There are limits to GHz scaling. It isn't a situation of "Oh just make it faster," particularly if you want to hit a power budget. What has happened is that CPUs have gotten much more parallel, much more efficient per clock, and have gotten much better at vector math. My Sandy Bridge processor pulls like 80 Gflops on Linpack using AVX. Try that on a P4, let me know how it goes.

      CPU companies aren't interested in optimizin

      • by geekoid (135745)

        Things for you to do:
        1) Go outside
        2) walk to the nearest store
        3) by a humor detector.

    • by geekoid (135745)

      Half = almost now.

      Good to know.

  • by Anonymous Coward on Thursday May 31, 2012 @05:33PM (#40173041)

    AMD hit their record with all cores enabled.... intel requires one core disabled or else you will brick the CPU regardless if it's LN2 cooling.

    Also, Gigabyte gave them this "special" motherboard.

    • Actually AMD had only 2 cores out of 8 running [hothardware.com] to hit their record speeds.

      That said I fail to see the excitement for this news. This is only a record for Ivy Bridge chips and AMD's attempt managed to beat it by more than 1GHz.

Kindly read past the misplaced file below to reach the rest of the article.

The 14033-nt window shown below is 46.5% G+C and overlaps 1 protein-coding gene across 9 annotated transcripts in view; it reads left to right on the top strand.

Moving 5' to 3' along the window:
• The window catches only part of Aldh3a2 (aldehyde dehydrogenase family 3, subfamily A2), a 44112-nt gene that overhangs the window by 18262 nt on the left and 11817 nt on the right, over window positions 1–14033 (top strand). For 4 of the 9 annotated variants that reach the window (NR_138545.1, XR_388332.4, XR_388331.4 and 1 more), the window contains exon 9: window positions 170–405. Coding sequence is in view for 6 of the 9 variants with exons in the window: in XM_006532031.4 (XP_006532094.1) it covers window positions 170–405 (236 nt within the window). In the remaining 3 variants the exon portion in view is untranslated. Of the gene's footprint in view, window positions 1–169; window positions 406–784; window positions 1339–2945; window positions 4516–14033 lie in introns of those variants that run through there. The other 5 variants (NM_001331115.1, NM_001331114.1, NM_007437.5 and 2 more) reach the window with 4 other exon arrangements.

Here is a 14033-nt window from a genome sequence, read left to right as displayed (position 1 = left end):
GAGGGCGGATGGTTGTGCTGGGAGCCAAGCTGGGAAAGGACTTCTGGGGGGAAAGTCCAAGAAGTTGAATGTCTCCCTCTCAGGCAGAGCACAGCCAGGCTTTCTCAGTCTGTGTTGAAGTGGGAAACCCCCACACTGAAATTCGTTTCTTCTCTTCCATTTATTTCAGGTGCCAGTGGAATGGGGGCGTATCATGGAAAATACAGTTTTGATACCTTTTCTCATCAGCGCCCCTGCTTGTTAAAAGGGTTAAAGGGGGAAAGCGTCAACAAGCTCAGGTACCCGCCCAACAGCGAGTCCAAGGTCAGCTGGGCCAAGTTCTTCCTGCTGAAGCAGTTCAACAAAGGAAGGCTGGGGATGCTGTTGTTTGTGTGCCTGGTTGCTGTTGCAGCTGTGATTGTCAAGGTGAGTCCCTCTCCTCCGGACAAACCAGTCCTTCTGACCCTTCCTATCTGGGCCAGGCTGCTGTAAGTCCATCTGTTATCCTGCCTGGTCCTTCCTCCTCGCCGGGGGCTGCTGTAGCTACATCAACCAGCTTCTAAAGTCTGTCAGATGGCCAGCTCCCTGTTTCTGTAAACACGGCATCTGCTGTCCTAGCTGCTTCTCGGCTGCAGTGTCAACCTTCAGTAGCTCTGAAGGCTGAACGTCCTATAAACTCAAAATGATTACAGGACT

• by shaunbr (563633) *
        Now if AMD could just get their processors to be competitive with Intel at normal speeds. By the time AMD gets to Ivy Bridge level performance, Intel will be 2 or 3 generations further ahead.
    • by TeknoHog (164938)

      Also, Gigabyte gave them this "special" motherboard.

      So it was like winning in "special" olympics.

  • by Anonymous Coward

    I remember when modding was interesting and expensive.
    I now find it pointless. I just want my computer to work, I don't care how fast it is anymore. Sorry :(

    • Maybe you simply don't need more speed and thus don't get excited about tuning performance? I haven't lately found much of use for anything improved than a basic Core 2 Duo.
  • by game kid (805301) on Thursday May 31, 2012 @09:43PM (#40175531) Homepage

    I own the mentioned UD5H motherboard used for the record memory speed; I bought it to replace a very old P5B Deluxe. I am in no way jealous or unappreciative of HiCookie's feat, and the board definitely looks like something that can handle such a thing, but my experience with the board has been middling.